I will assume that most people will come and park in your driveway. Once they do, a simple walkway (if there is room) leading to the porch steps will be practical. How much of an area do you have between the driveway and the steps?

As far as a front yard planting design goes, a nice idea would be to start a bed along your driveway about 10 feet or so from the porch. Have it curve out, then curve in, then slightly curve along the front of your porch leading to the other side. Here, you can place some low/medium sized evergreen shrubs with perennials in front. Some perennials that flower for a long time and are low maintenance are Sedum 'Autumn Joy', Nepeta 'Catmint', Lavender 'Hidcote', and Coneflower. For more great perennials, visit my page on Perennial Flowers. Also, visit Evergreen Shrubs.

In this bed, you could place a pretty sculpture, regular birdbath, or birdbath fountain. I would not create a walkway up your front lawn. You already have lines going up to the house.

I hope this was helpful with your front yard planting design.

Comments for Front Yard Planting Design

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Nov 15, 2011
Bungalow landscape ideas
by: Anonymous

My advice is for you to go with your gut and split the porch, then adding a set of steps and attractive railings...then add a curving sidewalk from the steps to the driveway. Bad design plan on the sidewalk next to neighbor's driveway...you can eith do one of two things with that. You can put up a picket fence in between their drive and your sidewalk, or you can edge the sidewalk on your side with boxwoods or hosta, making a bed along the entire sidewalk. At the corners on each end of your property by the street, add dwarf evergreens and inside the yard in front of these, continue with the hosta and blazing star on each side of the tree. Adding annuals for color will be the final touch, and none of your visitors will ever be confused as to which entry belongs to your beautiful bungalow!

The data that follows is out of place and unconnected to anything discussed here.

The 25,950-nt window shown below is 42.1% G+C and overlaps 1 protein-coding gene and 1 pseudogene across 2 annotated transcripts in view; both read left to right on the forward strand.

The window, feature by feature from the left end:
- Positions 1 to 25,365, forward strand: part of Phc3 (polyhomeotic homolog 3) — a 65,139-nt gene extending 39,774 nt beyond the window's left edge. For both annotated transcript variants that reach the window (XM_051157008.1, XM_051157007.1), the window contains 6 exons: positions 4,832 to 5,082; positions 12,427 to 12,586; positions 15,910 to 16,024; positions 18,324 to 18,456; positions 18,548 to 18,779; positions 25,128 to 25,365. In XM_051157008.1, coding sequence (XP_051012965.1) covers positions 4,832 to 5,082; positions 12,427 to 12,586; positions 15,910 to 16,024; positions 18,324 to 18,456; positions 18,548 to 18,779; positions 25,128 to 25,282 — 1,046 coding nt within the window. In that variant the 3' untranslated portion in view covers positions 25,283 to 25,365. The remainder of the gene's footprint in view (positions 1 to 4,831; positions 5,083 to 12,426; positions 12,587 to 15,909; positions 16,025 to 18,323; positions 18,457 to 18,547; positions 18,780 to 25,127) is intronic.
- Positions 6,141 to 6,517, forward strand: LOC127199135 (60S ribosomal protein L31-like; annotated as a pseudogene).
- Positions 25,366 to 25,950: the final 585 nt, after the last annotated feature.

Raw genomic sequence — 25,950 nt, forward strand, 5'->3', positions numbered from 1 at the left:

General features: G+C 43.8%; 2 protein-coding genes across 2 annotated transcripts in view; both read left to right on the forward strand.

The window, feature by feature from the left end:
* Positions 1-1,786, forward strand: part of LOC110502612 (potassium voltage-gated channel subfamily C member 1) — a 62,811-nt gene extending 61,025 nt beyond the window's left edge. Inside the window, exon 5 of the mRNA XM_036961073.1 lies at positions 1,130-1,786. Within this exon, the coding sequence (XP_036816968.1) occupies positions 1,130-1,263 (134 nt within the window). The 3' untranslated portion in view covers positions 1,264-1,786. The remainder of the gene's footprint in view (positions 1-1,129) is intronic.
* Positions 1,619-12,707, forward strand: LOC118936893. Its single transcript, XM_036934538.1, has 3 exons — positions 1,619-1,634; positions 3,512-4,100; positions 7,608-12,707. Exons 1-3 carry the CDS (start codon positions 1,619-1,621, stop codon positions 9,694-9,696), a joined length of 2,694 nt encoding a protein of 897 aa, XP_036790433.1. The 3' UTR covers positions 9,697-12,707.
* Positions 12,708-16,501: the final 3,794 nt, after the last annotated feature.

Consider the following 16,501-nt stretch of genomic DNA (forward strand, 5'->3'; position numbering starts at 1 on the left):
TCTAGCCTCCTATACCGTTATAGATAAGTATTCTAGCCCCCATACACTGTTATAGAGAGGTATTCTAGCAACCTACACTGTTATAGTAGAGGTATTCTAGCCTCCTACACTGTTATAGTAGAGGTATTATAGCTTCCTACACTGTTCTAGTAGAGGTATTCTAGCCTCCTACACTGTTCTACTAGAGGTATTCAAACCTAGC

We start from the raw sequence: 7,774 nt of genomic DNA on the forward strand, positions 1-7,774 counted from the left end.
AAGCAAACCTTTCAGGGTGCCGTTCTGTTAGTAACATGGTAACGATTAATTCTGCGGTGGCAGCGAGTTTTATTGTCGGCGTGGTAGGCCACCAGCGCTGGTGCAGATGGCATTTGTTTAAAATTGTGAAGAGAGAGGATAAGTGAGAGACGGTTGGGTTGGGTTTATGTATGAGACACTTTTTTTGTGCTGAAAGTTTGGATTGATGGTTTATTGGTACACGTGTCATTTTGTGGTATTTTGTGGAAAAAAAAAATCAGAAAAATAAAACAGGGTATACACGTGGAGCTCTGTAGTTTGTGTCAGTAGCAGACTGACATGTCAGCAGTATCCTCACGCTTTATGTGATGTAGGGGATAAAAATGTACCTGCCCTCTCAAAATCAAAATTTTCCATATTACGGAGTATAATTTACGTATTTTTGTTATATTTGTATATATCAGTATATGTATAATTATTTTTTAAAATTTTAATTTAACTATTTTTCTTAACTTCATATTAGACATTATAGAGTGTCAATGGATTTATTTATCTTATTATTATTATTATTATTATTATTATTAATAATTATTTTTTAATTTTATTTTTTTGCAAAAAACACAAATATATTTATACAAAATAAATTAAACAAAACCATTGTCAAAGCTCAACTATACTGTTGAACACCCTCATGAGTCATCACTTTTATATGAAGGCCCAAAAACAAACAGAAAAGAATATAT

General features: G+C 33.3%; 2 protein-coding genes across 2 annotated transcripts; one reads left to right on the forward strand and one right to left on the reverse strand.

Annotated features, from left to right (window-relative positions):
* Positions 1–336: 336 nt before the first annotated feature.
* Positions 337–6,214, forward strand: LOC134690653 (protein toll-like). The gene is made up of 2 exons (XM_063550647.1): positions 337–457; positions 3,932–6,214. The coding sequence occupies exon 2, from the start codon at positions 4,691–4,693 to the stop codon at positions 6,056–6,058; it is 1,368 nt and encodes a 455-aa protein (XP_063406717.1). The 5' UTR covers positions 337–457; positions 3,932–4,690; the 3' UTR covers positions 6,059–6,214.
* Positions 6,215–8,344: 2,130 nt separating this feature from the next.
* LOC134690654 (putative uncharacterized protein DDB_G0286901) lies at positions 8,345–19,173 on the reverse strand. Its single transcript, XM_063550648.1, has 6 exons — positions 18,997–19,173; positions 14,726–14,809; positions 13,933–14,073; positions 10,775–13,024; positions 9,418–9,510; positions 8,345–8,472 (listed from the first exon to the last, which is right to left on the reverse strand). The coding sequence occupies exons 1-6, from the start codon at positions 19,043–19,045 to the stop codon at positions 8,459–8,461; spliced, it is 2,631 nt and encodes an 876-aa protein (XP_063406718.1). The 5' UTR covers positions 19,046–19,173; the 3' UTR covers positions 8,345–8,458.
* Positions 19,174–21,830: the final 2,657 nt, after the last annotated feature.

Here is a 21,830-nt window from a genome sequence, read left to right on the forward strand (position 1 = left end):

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"Susan,  what a pleasure it was to work with you.  You made me feel like I was your only client - responding late at night and always so quickly!  Your design is amazing and we only hope we can do justice to it when we plant.  You have such fantastic ideas and you are so open to suggestions and changes.  Loved working with you - now if you could only come to Canada and plant it!!!"
Helen, Ontario-Canada